The Ninjin, Japan - A Travel Story from Japan

So, I was out to dinner with some friends last night and someone wanted an ashtray. I said I'd get it since I was closest, just what was ashtray in Japanese again. "Ninjin", came the reply. "You sure?" My first instincts told me something was wrong. I had heard ashtray before and I was sure it had more syllables, plus "ninjin" was ringing a different bell, but I couldn't quite remember what. "I thought it was longer," I said. "No, it's definately ninjin," came a bored reply. Okay, if you say so. So I went up to the man and asked if I could have a ninjin.

He gave me a look of confusion only the Japanese can really give. "Ninjin? But there is ningin in the food," he said. Thinking I'd misunderstood his Japanese, I tried again, this time ashing a pretend cigarette in a pretend ninjin. "Please, can I have a ninjin," I said again. The man imitated me as if getting the rest of his body to do what mine was would make his brain act the same way too. I took a pretend drag, blew pretend smoke in the air, showed the man my pretend cigarette and ashed it again in my pretend ninjin.

The man started sucking in air through his teeth which is what Japanese people do when they want to say something but can't because it's rude. "Ninjin...?" he said uncertainly and put his head to the side. I looked at my friends to see if they were having me on but they weren't paying me the slightest bit of attention. "Yes, ningin," I said confidently. "Please wait a moment," he said. So I waited a moment and wondered what was so hard since everyone smokes in Japan, and there were ninjins on lots of the tables. A second later he comes out with what he thought a ninjin was.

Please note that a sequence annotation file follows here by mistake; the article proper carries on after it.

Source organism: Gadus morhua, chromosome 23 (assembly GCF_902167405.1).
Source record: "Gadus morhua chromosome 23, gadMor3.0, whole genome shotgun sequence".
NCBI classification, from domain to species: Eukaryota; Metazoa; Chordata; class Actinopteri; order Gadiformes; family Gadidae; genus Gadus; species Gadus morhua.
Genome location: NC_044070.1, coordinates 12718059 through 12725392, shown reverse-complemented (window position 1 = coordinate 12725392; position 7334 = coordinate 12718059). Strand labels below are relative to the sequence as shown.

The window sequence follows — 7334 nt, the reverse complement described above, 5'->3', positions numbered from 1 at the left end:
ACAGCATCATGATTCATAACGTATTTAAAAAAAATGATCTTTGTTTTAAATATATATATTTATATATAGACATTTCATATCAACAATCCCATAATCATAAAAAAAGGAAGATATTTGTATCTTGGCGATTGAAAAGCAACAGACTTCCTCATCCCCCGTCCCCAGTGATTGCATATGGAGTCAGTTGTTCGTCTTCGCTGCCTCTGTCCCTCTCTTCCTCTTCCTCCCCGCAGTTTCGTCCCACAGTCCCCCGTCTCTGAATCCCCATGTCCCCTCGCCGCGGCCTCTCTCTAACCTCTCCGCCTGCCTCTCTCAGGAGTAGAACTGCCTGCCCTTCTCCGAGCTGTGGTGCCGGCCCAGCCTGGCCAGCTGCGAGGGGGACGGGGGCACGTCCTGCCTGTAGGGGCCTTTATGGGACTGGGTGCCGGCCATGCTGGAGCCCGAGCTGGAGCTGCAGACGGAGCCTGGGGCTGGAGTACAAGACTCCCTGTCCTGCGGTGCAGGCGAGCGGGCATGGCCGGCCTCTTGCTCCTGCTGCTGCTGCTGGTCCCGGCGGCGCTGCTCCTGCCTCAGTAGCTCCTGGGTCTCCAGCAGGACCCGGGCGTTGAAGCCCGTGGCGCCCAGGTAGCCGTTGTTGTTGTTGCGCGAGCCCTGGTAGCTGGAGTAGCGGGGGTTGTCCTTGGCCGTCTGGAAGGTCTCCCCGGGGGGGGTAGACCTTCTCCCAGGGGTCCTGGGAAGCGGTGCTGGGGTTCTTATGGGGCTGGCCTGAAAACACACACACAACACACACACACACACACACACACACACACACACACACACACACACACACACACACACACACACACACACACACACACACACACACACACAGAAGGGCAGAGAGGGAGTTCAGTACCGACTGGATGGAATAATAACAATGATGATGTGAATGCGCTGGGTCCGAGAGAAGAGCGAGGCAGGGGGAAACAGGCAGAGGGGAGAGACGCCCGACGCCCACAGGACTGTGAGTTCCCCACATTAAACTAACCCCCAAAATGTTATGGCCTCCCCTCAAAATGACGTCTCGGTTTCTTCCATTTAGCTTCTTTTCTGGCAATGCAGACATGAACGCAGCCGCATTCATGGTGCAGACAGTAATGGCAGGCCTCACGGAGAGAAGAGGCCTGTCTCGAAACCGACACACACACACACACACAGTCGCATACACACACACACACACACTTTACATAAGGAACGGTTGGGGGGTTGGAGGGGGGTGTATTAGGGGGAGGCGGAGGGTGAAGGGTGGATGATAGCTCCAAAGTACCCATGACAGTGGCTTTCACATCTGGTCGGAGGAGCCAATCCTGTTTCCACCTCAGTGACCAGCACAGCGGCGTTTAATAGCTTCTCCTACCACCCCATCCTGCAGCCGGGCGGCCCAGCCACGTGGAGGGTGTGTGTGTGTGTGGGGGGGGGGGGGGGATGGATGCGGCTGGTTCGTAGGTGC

It was long and orange and I would call it a carrot. "Ninjin!" he announced proudly and gave me the carrot. "Umm yes, ninjin, thank you very much," I said and took it back to the bastards on my table who were much more thrilled with it than they would have been with the other sort of ninjin.
Umm............ok............just one question. Language misunderstanding aside, do I look like the carrot-smoking type??!! The Train Incident (Europe) Oh my God!

So to get from Paris to Barcelona I decided on a sleeping booth. I got there early, put my stuff on a top bunk (as advised by my friendly travel guide) and waited for my fellow backpackers to bunk on in. We had a ten-hour train trip ahead of us and I was keen to bond and start drinking. I sat hunched on my bunk with my head squished uncomfortably against the low ceiling, and swung my legs light-heartedly in preparation of a carefree first impression.

One by one, my new booth mates arrived to claim their territory but something was oh so wrong. Where were my cheery fellow backpackers? My legs hung in disappointment as I realised that five little old guys had somehow mistakenly received invitations to my fun slumber party. My hopes of a good night withered and died, suffocated by the pungent aroma of their stinky little bodies.